Hi Nicole,Thanks for replying and sending more info. Here are a few ideas for you:1. JOIN AABC as an individual. It will give you access to our newsletter. There is also an elist, which individual members can participate in.2. Get to know the midwives in the Miami area, since the essence of a birth center is the Midwives Model of Care (google the term to learn more). There are two types of midwives in Florida, certified nurse-midwives and licensed midwives. There is a Florida chapter of the American College of Nurse-Midwives and a Florida Midwives Association of LMs. Check both sites out online and learn who the local midwives are. Because you live in Florida, I would suggest that you focus on 3. Become a doula (if you don't know what this is, check out the website for the Doula Organization of North American (DONA). Doulas are women who help other women out during and after childbirth -- sort of what our ancestors did for their sisters, cousins, friends and neighbors in years past -- by providing support and encouragement during childbirth, helping women postpartum to manage a newborn and a household. You will meet lots of midwives this way, you will get to attend lots of out-of-hospital births, which are very different from hospital births.4. See if you have the new Veria Living channel on your local cable or satellite TV carrier. It has just begun a new reality-type series, Labor of Love, centered around a group of midwives and a birth center in the Dallas-Fort Worth area. It will give you an excellent picture of home birth and birth center practice.5. There is a fairly modern birth center in the Miami area. Not a bit Victorian. I think it is called Miami Beach Maternity Center. I know one of the midwives there. They are very busy and won't look on you as competition but as a potential future colleague. 6. I am friends with an RN who opened a birth center and hired the midwives who work there, but the RN is the one who owns it. She is a member of the AABC in Maryland. AABC has a program to pair each new Developing Birth Center with an established birth center. It has been very successful and has been around for many years. Since this Maryland center is owned by an RN, it would be a good model for you. The AABC website has a Find a Birth Center search engine, which is a directory of AABC member centers. Go ahead and call AABC's executive director, Kate Bauer. The office phone number is 215-234-8068, and ask for Kate. Tell her I suggested you contact her about becoming an individual or student member for now, but let her know your long-term plans. She's really nice. Her mother, Kitty Ernst, is one of the founders of the entire birth center movement.7. Go "like" AABC on its facebook page and check out facebook pages for other birth centers in Florida, and "friend' or "like" them too.8. There is a very luxurious spa-like birth center in the Los Angeles area. I think it's called The Birth Sanctuary and Family Wellness Center www.birthsanctuary.com You should do LOTS of online research about birth centers. Just keep googling or use the AABC search engine, which links to each of the centers, to check out different models.Best wishes to you and Happy New Year,Susan M. JenkinsLegal CounselAmerican Association of Birth Centers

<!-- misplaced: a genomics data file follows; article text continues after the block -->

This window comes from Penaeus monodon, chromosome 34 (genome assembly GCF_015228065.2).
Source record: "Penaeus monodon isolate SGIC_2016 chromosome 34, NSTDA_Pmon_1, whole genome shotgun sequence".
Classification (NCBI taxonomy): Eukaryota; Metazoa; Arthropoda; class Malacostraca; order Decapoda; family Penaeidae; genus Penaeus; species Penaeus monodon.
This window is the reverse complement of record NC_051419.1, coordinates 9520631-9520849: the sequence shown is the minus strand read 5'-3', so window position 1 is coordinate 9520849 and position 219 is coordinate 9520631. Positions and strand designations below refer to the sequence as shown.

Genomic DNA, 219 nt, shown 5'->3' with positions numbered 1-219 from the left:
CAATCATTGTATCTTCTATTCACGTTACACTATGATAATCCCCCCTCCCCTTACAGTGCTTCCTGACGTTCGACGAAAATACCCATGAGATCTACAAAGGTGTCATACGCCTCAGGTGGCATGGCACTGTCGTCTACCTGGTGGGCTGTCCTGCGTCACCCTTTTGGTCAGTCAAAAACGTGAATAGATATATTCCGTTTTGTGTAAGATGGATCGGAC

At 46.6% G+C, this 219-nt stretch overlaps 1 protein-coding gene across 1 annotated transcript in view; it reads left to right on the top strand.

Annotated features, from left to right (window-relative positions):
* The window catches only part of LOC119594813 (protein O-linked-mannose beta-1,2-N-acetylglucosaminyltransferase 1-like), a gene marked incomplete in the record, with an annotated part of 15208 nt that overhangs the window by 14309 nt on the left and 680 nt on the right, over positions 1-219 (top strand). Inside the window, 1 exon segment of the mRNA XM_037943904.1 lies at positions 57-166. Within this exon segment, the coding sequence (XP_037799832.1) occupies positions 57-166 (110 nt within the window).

Thank you so much for helping me in my research. I have only one more qeustion before I join: do they help you find a building to practice in? I have a lot of places in mind.
  11. 0
    Susan! WOW! Thank you so much for that information. That has been so helpful. This definitely gives me a place to start.
  12. 2
    No, finding your own special spot is up to you. AABC isn't a franchise. It's a trade association, for birth center owners and supporters of birth centers, sort of like the American Hospital Association is for hospitals. People belong to it for mutual support and help, and because we have a great lobbyist in Washington, D.C., and do great research.
    AABC has developed and maintains for its members an online uniform dataset, so that the midwives can enter data from all their births. Then, that data is usable in research. They will be publishing a new study sometime later this year (2012) that will provide a strong evidence basis for the safety and quality of birth center care. They are at www.birthcenters.org

    wannabmidwife and CNA1991 like this.